Tosafos, however, set a fundamental principle in our tractate concerning s’fek s’feika which dictates that it cannot be applied to our case. Tosafos (above, 29a, s.v. “Teisheiv lezachar”) state that one should not use s’fek s’feika if it creates contradicting leniencies. For example, suppose in our case that boy B, after hearing shofar form boy A, decides to say kerias Shema on behalf of boy A. Again, we could argue that there are two doubts here. Perhaps boy B is an adult and perhaps boy A is a minor. However, this contradicts our previous line of thinking – i.e., that boy A may be an adult and boy B may be a minor. We cannot use the same logic to contradictory ends. Hence, we cannot use s’fek s’feika in a case like this (see Turei Even, Rosh Hashanah 29a, s.v. “Tumtum” and see Halachos Vehalichos Bar Mitzvah, p. 43).

Meoros Hadaf Hayomi Newsletters are published by the Sochachover Kollel of Bnei Brak, led by Rabbi Chaim Dovid Kovalsky. Meoros Hadaf Hayomi Newsletters in Hebrew and/or English are available for simcha and memorial dedications. They are distributed by e-mail, dafyomi@hadaf-yomi.com.

May One Finish Davening After The Z’man?

Thursday, July 5th, 2012

In this week’s parshah Balak hires Bilam to curse the Jews. The Gemaras in Berachos 7a and Avodah Zarah 4a say that there is a very brief moment during each day when Hashem allows himself to get angry. The Gemara says that no one was ever able to exact that moment except for Bilam the rasha, as it says: “veyode’a das elyon – and he knew Hashem’s knowledge.” The Gemara explains that this pasuk teaches us that Bilam knew this moment because we cannot explain that he knew Hashem’s knowledge, when he didn’t even know his animal’s knowledge; rather, it teaches us that he knew this moment. The Gemara then quotes from the Navi Micha, explaining that Hashem did so many tzedakos for us during Bilam’s lifetime, as He did not get angry even for that moment each day. Had Hashem gotten angry, Bilam would have been able to curse the Jews.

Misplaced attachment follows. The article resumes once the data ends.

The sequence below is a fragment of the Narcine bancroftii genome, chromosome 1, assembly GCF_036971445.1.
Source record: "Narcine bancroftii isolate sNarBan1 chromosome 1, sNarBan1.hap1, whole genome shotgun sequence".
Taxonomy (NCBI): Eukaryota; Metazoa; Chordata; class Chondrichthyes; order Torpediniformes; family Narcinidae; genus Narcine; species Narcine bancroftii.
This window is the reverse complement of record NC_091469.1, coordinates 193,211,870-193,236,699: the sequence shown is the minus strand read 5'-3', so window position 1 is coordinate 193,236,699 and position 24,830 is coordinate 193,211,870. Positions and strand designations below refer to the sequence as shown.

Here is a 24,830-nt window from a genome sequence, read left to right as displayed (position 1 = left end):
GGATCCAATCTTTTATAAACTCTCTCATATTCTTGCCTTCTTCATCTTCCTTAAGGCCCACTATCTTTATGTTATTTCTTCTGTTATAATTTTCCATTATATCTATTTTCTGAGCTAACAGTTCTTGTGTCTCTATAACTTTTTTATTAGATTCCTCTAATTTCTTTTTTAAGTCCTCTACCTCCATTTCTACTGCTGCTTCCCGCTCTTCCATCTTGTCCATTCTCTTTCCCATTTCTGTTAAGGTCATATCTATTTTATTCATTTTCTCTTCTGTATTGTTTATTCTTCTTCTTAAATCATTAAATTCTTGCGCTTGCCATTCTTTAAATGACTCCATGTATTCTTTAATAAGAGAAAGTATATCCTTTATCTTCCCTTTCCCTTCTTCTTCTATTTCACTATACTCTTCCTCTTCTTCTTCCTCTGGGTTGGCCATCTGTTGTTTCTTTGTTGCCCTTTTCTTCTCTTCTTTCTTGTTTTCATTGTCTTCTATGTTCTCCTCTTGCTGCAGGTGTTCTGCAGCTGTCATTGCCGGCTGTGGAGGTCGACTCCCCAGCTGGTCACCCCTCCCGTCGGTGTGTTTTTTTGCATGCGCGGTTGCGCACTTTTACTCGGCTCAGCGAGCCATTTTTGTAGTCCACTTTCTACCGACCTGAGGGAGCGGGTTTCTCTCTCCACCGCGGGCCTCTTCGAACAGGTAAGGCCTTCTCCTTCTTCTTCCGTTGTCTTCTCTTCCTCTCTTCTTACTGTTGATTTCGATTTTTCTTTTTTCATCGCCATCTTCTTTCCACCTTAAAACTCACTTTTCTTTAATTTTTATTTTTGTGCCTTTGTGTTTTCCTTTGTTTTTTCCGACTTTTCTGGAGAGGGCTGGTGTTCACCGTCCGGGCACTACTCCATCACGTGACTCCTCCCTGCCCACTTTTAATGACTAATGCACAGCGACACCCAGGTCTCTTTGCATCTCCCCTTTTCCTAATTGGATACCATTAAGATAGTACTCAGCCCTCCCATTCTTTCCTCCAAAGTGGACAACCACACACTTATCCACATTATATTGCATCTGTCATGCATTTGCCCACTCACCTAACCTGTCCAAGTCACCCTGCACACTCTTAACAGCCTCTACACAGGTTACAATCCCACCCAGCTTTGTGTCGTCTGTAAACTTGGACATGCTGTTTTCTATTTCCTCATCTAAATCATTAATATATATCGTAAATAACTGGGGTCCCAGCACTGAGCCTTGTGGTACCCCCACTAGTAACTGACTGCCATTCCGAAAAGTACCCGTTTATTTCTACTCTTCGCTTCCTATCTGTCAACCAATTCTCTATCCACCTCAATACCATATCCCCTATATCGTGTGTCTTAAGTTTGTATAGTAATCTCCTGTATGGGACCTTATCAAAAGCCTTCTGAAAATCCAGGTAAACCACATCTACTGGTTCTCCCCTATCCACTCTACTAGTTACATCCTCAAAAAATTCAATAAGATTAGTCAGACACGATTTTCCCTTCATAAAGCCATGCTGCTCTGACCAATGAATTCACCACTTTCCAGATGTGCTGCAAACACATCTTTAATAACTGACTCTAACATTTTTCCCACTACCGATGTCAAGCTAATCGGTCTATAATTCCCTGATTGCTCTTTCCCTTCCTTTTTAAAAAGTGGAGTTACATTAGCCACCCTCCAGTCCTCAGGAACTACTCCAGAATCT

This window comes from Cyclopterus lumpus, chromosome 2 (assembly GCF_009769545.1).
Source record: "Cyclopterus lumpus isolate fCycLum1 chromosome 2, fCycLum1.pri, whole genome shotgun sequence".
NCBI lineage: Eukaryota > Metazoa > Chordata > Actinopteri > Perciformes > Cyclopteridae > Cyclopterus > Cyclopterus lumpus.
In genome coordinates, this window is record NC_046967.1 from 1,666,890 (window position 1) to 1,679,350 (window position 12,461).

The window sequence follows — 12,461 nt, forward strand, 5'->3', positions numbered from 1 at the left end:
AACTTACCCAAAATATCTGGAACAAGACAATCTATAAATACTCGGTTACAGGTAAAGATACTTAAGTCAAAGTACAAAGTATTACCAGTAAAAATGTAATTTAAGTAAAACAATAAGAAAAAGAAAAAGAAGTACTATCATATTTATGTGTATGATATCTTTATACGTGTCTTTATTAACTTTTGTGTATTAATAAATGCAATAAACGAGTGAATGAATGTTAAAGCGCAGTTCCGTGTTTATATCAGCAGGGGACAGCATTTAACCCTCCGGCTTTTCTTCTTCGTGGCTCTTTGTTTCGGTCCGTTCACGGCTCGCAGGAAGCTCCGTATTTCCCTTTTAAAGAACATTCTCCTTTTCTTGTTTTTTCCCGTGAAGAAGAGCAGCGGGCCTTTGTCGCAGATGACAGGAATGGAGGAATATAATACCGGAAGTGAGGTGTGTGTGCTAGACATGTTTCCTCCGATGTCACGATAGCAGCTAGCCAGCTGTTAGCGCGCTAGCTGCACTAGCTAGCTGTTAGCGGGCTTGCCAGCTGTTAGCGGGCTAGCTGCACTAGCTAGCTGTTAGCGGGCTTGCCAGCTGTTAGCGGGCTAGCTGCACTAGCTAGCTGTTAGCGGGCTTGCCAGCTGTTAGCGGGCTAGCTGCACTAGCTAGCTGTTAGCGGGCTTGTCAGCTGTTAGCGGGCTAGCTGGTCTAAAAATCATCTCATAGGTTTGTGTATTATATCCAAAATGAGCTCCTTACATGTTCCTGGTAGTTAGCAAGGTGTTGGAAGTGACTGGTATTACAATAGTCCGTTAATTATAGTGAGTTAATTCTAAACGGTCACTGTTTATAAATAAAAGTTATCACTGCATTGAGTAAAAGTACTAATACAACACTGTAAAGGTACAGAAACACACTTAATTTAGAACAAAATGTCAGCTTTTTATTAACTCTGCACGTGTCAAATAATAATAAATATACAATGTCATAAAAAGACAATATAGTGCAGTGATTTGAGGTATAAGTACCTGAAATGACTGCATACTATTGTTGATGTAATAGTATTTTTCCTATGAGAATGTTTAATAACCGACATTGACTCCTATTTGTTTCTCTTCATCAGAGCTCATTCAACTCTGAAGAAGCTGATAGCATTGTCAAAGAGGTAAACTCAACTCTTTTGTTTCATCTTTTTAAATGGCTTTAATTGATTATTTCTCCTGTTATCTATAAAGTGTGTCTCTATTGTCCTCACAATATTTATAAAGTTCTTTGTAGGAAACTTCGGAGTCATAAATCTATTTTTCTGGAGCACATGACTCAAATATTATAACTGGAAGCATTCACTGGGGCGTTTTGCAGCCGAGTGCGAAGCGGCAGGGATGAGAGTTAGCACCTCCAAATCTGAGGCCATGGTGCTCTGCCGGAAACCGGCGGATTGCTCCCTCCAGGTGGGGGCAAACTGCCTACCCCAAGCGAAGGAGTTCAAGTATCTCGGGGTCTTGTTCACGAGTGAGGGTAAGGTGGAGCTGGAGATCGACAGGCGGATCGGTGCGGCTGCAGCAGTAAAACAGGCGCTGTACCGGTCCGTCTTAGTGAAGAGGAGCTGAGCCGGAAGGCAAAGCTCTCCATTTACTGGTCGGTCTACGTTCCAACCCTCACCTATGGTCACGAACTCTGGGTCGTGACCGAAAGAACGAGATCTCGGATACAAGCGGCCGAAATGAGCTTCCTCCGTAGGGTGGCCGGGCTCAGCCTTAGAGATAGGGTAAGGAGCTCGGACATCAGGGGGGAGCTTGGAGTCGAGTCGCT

Tosafos asks how Bilam could have cursed the Jews in such a short span of time. What could he have said? Tosafos gives two answers: 1) He could have said the word “kaleim (destroy them)”; and 2) It was only necessary, Tosafos says in the name of Rabbi Eliyahu, for Bilam to start his curse during the brief moment, and it would in effect be as if the whole curse was said at the appropriate time. He says that based on the length of the pasukim, we can see that Bilam intended to give a lengthy curse (which Hashem turned into a berachah). Therefore, he asserts, it would suffice to merely start his curse during the moment of Hashem’s anger and continue cursing even after the moment has passed.

The Shulchan Aruch (Orach Chaim 110) says that in a pressing situation, e.g. a traveler who feels that he will be disturbed and thus cannot daven a full Shemoneh Esrei, the traveler may daven a shortened version. This consists of the first three berachos, followed by a berachah called havi’neinu (which comprises all of the middle berachos of Shemoneh Esrei), and concludes with the last three berachos. The Magen Avraham adds that another situation when one may daven this shortened version of Shemoneh Esrei is when the time to daven that particular tefillah is about to pass and he feels that he will not be able to complete the davening of a regular Shemoneh Esrei before time runs out.

The Aruch HaShulchan questions this opinion from the abovementioned Tosafos: It seems from the Magen Avraham that if one starts to daven during its proper time and finishes after the allotted time, his tefillah is not good. However, Tosafos (Berachos and Avodah Zarah) says that Bilam could have started his curse during the proper time and finished afterwards, making it effective. So the Aruch HaShulchan says that the same should hold true for tefillah, and one should be able to start his tefillah during the allotted time and continue to daven thereafter.

The Aruch HaShulchan, however, is very difficult to understand. How can he compare the allotted time to daven to that of the moment when Hashem gets angry as Bilam intends to curse the Jews? If one davens after the allotted time, he is not yotzei the davening. But regarding Bilam’s cursing of the Jews, there is nothing lacking if he curses after Hashem is no longer angry. It is only that he wanted the curse to be more effective, and therefore wanted to curse them while Hashem was still angry. For this, Tosafos says that it is effective if Bilam merely starts in the proper time. The entire curse, even the part after the time when Hashem is no longer angry, is all the more effective. Nonetheless, davening after the z’man is a problem as per the actual davening. So how does it help to only start the davening in the proper time?